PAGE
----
Direct fund sales surge in Asia
Asset Management
<p>Banks are having a tough time. They are pilloried by the public and punished by regulators, but the biggest threat to their prosperity is technology.</p> <p>Already challenged by online payment platforms and alternative lenders, banks are having another source of reliable income eroded. They can’t count on the fees they’ve collected for years from selling mutual funds. Instead, more and more people are dodging the middleman and investing directly online.</p> <p>The shift is well-established in the UK, and now momentum is picking up in Asia, writes AsianInvestor. Banks had a 63.3% share of mutual fund sales in 2012 and 59.9% in 2013, but by the end of 2014 it had dropped to 48% in the region. Meanwhile the slice of the pie grabbed by direct sales grew from 10.9% in 2012 to 12.4% in 2013 and swelled to 16.2% last year, according to a report by Cerulli Associates, a leading research firm specializing in asset management and distribution analytics.</p> <p>“There is a global trend towards robo-advice, business-to-business platforms and, more recently, direct-to-consumer platforms,” it concluded.</p> <p>Commissions – in plain language, bribes – are paid to banks by the big asset managers to distribute their funds and give them a marketing edge over rivals. Clearly there is a conflict of interest, as a salesman is unlikely to misalign his investment advice with an easy payday.</p> <p>But, the public really aren’t mugs when given a choice. In China, Tianhong Asset Management partnered with Alibaba’s payment system Alipay to launch the Yu’E Bao money market fund in June 2014. It was the country’s first internet fund and now Tianhong has more assets under management than any of its competitors.</p> <p>Elsewhere, regulators are pressing the advantage home that technology can give them over powerful banks. The Australia Stock Exchange-led mFund Settlement Service allows investors to buy and redeem units in unlisted funds directly through a stockbroker, Fund Online Korea is an online supermarket that offers 900 products with low-management fees and it won’t be long before Hong Kong has its own platform in place.</p> <p>In the past, banks lobbied successfully for free-wheeling disintermediation in financial services and prospered mightily. It would be ironic if new technologies lead them to protect their own vested interests by lobbying for prudence.<br /> Photo: New York Playhouse</p>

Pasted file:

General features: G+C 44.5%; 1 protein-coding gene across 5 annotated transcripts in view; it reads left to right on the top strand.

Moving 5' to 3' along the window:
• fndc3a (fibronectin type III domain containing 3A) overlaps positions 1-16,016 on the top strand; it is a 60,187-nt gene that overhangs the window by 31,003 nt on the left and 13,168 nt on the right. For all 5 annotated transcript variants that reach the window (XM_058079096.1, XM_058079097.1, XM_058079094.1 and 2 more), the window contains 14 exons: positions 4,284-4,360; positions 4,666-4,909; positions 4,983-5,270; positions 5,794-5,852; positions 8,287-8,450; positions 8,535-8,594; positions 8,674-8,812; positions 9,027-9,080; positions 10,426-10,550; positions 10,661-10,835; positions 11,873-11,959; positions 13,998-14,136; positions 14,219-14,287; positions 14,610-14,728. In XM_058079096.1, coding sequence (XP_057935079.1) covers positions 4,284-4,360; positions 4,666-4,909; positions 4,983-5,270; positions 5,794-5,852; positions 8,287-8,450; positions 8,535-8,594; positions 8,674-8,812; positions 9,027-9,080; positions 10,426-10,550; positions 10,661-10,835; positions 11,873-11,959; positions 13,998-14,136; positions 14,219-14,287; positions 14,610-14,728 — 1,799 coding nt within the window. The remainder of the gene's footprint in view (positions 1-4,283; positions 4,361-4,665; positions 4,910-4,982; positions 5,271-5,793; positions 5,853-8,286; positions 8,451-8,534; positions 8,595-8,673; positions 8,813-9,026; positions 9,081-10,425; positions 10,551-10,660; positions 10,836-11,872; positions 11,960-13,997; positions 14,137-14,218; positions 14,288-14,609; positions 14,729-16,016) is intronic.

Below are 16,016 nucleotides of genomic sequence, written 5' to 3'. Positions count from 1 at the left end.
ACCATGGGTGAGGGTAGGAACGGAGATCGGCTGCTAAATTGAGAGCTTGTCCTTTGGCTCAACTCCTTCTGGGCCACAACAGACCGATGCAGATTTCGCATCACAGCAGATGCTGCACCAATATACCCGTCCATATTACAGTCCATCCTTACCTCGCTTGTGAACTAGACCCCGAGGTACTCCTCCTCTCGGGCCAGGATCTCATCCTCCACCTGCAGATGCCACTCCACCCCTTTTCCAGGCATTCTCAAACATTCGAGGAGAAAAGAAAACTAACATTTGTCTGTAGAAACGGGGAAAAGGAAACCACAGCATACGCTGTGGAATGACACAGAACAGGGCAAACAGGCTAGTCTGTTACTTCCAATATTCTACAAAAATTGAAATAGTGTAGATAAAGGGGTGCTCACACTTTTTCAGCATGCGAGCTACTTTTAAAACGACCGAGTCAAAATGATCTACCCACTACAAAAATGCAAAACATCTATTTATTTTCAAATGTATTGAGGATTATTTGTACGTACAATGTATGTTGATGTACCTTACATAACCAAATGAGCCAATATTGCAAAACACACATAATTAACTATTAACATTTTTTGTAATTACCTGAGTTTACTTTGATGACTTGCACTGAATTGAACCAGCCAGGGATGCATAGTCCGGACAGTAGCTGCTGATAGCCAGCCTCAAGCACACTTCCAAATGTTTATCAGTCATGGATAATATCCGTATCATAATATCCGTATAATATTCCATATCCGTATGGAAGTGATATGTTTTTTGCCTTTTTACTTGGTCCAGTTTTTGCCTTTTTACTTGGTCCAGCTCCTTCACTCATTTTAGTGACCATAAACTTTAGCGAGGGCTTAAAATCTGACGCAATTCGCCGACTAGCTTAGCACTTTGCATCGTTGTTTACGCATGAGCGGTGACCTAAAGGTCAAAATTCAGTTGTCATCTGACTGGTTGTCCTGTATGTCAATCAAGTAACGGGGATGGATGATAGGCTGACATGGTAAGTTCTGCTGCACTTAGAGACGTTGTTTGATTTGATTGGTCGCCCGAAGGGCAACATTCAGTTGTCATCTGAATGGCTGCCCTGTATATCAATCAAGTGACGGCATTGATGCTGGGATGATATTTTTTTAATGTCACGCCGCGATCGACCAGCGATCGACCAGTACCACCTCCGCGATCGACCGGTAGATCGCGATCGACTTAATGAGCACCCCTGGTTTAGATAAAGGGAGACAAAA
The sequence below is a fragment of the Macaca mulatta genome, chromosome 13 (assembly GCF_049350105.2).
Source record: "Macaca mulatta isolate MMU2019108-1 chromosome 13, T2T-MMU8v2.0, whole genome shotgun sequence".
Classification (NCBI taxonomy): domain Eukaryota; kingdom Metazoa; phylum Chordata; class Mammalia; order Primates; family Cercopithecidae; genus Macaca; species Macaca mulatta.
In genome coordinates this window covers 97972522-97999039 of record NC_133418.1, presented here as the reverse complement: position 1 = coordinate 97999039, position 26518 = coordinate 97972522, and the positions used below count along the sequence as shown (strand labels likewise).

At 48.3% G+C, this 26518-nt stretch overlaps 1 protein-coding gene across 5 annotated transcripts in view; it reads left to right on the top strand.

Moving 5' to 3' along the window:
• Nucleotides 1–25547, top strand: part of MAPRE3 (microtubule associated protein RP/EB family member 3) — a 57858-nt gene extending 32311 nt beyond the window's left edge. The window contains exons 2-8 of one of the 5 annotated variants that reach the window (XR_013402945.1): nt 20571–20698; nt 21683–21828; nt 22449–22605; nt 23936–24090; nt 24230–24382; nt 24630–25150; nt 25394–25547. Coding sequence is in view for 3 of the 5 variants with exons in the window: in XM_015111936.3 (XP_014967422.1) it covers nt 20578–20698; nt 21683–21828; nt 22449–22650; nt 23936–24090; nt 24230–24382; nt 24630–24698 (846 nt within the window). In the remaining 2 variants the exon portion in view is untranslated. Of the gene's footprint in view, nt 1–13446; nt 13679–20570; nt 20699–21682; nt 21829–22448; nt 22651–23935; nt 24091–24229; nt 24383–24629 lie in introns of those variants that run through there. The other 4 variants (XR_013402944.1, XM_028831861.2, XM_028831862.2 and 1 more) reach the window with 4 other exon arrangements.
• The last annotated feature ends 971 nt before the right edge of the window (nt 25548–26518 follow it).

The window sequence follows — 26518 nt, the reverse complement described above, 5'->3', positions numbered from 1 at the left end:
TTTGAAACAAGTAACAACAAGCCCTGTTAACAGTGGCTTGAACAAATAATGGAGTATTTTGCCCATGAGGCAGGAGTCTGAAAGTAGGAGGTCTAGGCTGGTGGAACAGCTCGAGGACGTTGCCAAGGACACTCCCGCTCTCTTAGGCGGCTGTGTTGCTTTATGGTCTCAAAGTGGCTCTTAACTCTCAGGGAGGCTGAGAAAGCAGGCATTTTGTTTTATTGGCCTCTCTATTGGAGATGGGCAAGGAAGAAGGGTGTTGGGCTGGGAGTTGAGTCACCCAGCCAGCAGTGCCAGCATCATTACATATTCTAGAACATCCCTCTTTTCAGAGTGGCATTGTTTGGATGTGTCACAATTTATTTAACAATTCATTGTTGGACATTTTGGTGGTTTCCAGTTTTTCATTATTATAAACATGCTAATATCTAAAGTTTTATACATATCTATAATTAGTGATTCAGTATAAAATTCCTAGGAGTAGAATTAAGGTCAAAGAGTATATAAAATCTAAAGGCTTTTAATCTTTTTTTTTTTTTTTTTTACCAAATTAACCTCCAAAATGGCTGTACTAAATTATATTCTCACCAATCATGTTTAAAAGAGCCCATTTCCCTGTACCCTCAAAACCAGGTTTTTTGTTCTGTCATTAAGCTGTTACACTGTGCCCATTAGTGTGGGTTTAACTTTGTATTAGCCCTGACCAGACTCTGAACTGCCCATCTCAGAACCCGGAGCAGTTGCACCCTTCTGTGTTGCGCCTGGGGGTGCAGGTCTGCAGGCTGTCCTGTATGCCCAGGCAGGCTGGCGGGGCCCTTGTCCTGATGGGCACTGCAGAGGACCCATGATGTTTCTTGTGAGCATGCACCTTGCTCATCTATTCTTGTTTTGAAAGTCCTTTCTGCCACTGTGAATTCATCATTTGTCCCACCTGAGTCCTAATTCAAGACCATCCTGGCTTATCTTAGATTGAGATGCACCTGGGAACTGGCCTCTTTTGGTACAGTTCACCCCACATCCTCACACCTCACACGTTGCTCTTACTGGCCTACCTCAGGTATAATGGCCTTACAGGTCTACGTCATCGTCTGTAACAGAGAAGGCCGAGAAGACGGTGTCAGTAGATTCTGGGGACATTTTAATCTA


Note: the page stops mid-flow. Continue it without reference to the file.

96% of Chinese mutual funds were profitable in H1
Asset Management
<p>Here’s an interesting data point. According to Asia Asset Management, 2483 out of the 2593 registered mutual funds currently in China were profitable during the first half of the year.</p> <p>And not only that, the entire group apparently raked in a whopping $138 billion in revenue during the same time frame, almost $60 billion more than what the industry made in 2014.</p> <p>The three biggest winners appeared to be Shanghai-based China Universal Asset Management, which cashed in 46.7 billion yuan in earnings, the Deutsche Bank-backed Harvest Fund Management, which pulled in around 58 billion yuan in profits, while China Asset Management Co – otherwise known as China AMC – lorded above them all with an impressive 60.4 billion yuan in revenue.</p> <p>Granted, the Shanghai Composite did climb over 50% by mid-June, so even the most outright beta huggers should have came in deep in the black, but still, an impressive showing nonetheless.</p> <p>Everything kinda went downhill since that mid-June peak though, so it’d be interesting to see how the group fares during the second half. Unfortunately, Z-Ben Advisor’ Shichen Liu gave Asia Asset a pretty grim assessment:<br /> “Though [the] China Securities Regulatory Commission (CSRC) asked [the] China Securities Finance Corporation (CSF) and Central Huijin [Investment] to save the market, it [has] just simply slowed the drop of [the] stock market. However, [the] SHIBOR (Shanghai Interbank Offered Rate) (overnight)) has been increasing since July, which indicates that money market funds would have higher returns in the second half. The overall performance will still see a large decline compared to the first half [figures].”<br /> I wonder what happened to the 110 that didn’t make it, did they get caught by the sell-off? Curious what you guys have to say.<br /> Photo: Anthony Kelly</p>
DoubleLine Capital unveils new commodity fund
Asset Management
<p>Commodity prices have not been kind to its proponents lately. Glencore is in doldrums, so is Noble, while over in the U.S., Cargill has been forced to shut down one its commodity funds. A group of bond guys in L.A. however, seem to think that now’s the perfect time to launch one of their own.<br /> “DoubleLine Capital, the investment firm overseen by Jeffrey Gundlach, on Monday opened a new mutual fund to give investors exposure to commodities markets and help them diversify.”<br /> That’s right, DoubleLine Capital has just unveiled the DoubleLine Strategic Commodity fund, a fund that Reuters says will seek long-term returns through a variety of long and short positions on “commodity-related investments, including through the use of derivatives and leverage.”</p> <p>The portfolio manager appears to be Jeffrey Sherman, the long-haired wizard behind some of the firm’s derivative-based and multi-asset strategies, who had this to say regarding their new launch:<br /> “A broad mix of commodities historically has shown low correlations to stocks, bonds and cash. So commodities can diversify a portfolio invested in traditional asset classes…In addition, commodities can serve as a hedge against unexpected inflation. Finally, incremental returns potentially can be obtained by exploiting the term structure of prices of individual commodities.”<br /> As previously mentioned, now seems to be an importune time to be launching such a fund – could this be DoubleLine’s way of calling the bottom? These people are far from stupid, and there's no way they’d take the time to manage something that wouldn’t earn its keep.<br /> Photo: me and the sysop</p>